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F-16s may stay in Jordan after exercise

Jun. 12, 2013 - 06:00AM   |  
An F-16 Fighting Falcon takes off from Joint Base Balad, Iraq, in this file photo. The U.S. will deploy anti-missile batteries and F-16 fighters to Jordan to bolster its defense capabilities in the face of a Syrian attack.
An F-16 Fighting Falcon takes off from Joint Base Balad, Iraq, in this file photo. The U.S. will deploy anti-missile batteries and F-16 fighters to Jordan to bolster its defense capabilities in the face of a Syrian attack. (AP file photo)
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The U.S. is sending F-16s to Jordan for an exercise, but they could stay longer to safeguard Jordan from violence in neighboring Syria.

The planes will take part in the upcoming exercise, Eager Lion, which runs until June 20, said Defense Department spokesman Air Force Lt. Col. Jack Miller. The U.S. also is sending a Patriot missile battery from Fort Hood, Texas.

Miller said a “detachment” of F-16s will take part in the exercise. But he would not say exactly how many aircraft are involved, other than it will be fewer than a squadron, which typically has between 18 and 24 aircraft.

He also would not specify where the F-16s are based, other than to say they are coming from a “forward-deployed location.”

Right now, the plan is for the F-16s and Patriot battery to remain in Jordan until the end of the exercise, unless the Jordanian government asks them to stay longer, Miller said.

“We will continue to consult closely with the government of Jordan on their security needs in light of the Syrian crisis,” Miller said. “If requested by the government of Jordan, we will consider extending the deployment of the F-16s and Patriot battery associated with Eager Lion.”

The State Department did not respond to questions about whether the Jordanian government had already asked for the F-16s to remain there after the exercise concludes.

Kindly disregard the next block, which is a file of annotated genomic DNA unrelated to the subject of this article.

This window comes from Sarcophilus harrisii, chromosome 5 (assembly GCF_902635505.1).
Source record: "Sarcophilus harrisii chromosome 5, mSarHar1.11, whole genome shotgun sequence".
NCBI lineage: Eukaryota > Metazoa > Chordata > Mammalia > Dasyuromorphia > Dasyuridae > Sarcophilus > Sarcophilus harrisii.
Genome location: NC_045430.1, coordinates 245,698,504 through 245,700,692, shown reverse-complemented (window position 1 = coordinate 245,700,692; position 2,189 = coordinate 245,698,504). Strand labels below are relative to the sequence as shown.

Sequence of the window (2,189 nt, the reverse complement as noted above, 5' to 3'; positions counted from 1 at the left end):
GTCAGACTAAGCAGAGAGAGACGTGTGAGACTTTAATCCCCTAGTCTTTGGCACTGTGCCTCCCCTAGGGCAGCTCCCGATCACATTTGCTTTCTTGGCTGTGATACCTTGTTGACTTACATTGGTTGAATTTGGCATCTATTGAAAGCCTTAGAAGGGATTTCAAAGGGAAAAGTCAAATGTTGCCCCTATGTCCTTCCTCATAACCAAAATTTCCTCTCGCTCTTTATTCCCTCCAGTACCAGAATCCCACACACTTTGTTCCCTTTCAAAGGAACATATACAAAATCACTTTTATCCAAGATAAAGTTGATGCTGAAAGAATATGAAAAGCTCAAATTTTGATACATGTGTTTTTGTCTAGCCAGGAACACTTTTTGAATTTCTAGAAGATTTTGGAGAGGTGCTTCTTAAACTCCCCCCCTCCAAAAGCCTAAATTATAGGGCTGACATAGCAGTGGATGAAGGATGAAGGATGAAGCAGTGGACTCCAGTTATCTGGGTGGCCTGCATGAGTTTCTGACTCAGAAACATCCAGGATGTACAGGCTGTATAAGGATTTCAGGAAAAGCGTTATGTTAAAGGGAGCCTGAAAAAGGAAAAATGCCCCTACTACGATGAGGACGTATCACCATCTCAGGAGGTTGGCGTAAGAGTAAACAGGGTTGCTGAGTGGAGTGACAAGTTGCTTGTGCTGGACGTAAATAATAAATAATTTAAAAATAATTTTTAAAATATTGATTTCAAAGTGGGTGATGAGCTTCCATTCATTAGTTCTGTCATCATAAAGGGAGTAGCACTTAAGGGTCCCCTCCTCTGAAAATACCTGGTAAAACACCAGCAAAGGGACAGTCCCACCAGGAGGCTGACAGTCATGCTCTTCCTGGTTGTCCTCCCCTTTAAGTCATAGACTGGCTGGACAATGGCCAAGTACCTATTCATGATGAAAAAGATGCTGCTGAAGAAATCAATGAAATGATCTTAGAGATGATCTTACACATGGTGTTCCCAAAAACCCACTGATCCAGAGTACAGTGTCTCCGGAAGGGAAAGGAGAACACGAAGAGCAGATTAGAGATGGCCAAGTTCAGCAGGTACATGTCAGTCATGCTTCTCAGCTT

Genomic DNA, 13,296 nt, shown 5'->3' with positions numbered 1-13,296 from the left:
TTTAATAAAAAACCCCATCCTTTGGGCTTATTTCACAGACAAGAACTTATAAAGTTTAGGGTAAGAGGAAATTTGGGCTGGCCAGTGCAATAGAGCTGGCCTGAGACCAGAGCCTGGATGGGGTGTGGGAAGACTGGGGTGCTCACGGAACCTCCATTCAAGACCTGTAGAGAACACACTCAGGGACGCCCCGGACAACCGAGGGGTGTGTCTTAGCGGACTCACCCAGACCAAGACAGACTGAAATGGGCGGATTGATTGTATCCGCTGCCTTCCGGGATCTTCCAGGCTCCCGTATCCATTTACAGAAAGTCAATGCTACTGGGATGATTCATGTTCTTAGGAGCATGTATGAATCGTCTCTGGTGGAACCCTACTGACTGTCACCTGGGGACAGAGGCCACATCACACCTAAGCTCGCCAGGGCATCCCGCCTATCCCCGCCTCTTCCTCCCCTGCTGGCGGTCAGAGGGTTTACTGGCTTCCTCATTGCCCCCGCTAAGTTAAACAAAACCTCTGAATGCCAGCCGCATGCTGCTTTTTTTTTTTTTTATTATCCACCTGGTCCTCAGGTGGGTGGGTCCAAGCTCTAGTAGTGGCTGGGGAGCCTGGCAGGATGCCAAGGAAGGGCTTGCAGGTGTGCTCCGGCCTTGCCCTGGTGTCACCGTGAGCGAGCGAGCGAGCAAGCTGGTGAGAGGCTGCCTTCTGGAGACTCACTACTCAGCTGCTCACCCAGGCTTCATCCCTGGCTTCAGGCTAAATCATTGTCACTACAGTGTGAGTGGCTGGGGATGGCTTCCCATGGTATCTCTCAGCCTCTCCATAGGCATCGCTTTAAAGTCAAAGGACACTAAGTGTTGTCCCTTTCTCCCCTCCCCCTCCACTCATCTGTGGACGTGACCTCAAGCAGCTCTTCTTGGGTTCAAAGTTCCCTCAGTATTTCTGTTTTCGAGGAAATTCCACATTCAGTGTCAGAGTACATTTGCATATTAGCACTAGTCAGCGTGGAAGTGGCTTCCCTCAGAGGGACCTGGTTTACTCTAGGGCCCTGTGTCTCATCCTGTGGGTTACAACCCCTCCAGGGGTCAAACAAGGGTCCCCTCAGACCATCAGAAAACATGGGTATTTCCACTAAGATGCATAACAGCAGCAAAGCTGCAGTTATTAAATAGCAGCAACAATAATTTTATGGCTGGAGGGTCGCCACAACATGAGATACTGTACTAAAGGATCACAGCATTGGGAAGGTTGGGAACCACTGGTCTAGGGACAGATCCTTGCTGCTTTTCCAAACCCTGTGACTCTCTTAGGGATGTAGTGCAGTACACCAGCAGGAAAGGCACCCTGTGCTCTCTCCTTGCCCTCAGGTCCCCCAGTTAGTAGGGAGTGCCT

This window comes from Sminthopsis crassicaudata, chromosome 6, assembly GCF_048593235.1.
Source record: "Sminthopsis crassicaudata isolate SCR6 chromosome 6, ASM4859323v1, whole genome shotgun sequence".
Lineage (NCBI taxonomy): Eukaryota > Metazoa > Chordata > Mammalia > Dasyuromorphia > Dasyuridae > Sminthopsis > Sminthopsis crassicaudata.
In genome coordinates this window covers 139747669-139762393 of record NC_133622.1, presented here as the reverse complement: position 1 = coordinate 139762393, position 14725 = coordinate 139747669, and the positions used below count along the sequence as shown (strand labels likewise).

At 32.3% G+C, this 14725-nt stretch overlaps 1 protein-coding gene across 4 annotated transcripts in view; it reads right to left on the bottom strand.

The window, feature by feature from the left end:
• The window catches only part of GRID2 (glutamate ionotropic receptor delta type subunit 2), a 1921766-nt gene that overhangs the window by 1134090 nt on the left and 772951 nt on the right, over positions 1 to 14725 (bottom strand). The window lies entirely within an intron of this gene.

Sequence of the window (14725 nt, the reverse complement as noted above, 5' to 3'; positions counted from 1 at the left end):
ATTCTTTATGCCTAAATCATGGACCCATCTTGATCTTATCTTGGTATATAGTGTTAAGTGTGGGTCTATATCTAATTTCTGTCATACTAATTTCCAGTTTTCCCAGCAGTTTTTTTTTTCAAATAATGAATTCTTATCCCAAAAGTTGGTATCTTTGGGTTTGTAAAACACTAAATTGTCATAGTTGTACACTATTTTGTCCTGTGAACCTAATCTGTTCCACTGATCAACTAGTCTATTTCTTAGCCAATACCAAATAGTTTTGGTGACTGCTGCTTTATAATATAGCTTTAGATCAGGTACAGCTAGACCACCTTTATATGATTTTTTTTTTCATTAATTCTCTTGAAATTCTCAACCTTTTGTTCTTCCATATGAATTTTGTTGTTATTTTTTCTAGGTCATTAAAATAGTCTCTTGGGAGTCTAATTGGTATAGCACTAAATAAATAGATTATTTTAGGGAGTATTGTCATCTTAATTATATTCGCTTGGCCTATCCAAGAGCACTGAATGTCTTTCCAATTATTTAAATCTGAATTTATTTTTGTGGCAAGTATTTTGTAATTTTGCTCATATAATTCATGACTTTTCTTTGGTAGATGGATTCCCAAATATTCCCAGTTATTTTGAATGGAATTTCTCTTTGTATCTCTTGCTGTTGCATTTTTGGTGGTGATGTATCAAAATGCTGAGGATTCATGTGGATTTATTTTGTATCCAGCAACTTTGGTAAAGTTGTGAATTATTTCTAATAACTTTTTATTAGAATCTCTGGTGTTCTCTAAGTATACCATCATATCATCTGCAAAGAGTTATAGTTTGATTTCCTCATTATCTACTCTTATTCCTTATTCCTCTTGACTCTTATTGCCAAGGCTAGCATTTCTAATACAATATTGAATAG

“Eager Lion is just one example of the close partnership between the U.S. and Jordan,” he said in an email. “This year, more than 8,000 U.S. personnel will join 19 different nations to focus on a number of irregular warfare scenarios to enhance interoperability among allies and partners.”

Meanwhile, Syrian President Bashar al-Assad has gained the upper hand against the disparate group of rebels he is fighting, including the al-Qaida-affiliated Al Nusra Front. Backed by Iran, Russia and thousands of Hezbollah fighters from Lebanon, forces loyal to the Assad regime recently recaptured the strategic city of Qusayr, drawing a stinging rebuke from the White House.

“Assad’s refusal to step aside is only prolonging the suffering of the Syrian people and postponing the inevitable,” the White House proclaimed in a June 5 statement. “Assad’s reign will end, and the Syrian people will build a new, democratic Syria without him. Those who have committed these heinous crimes against the Syrian people will be held accountable.”

But so far, the Obama administration has been cool to proposals to arm the rebels and create a no-fly zone in Syria.

Should the Air Force be tasked with conducting an operation in Syria, it would do so with 17 of its 54 fighter squadrons grounded due to automatic budget cuts that went into effect in March.

At a May 24 news conference, Chief of Staff Gen. Mark Welsh said budget cuts had driven the Air Force “over the readiness cliff” as calls for creating a no-fly zone in Syria were reaching their peak.

“New contingencies could be a problem for us, especially the longer this goes and the less training our people have compared to what we would normally require of them to be fully combat ready,” he said.

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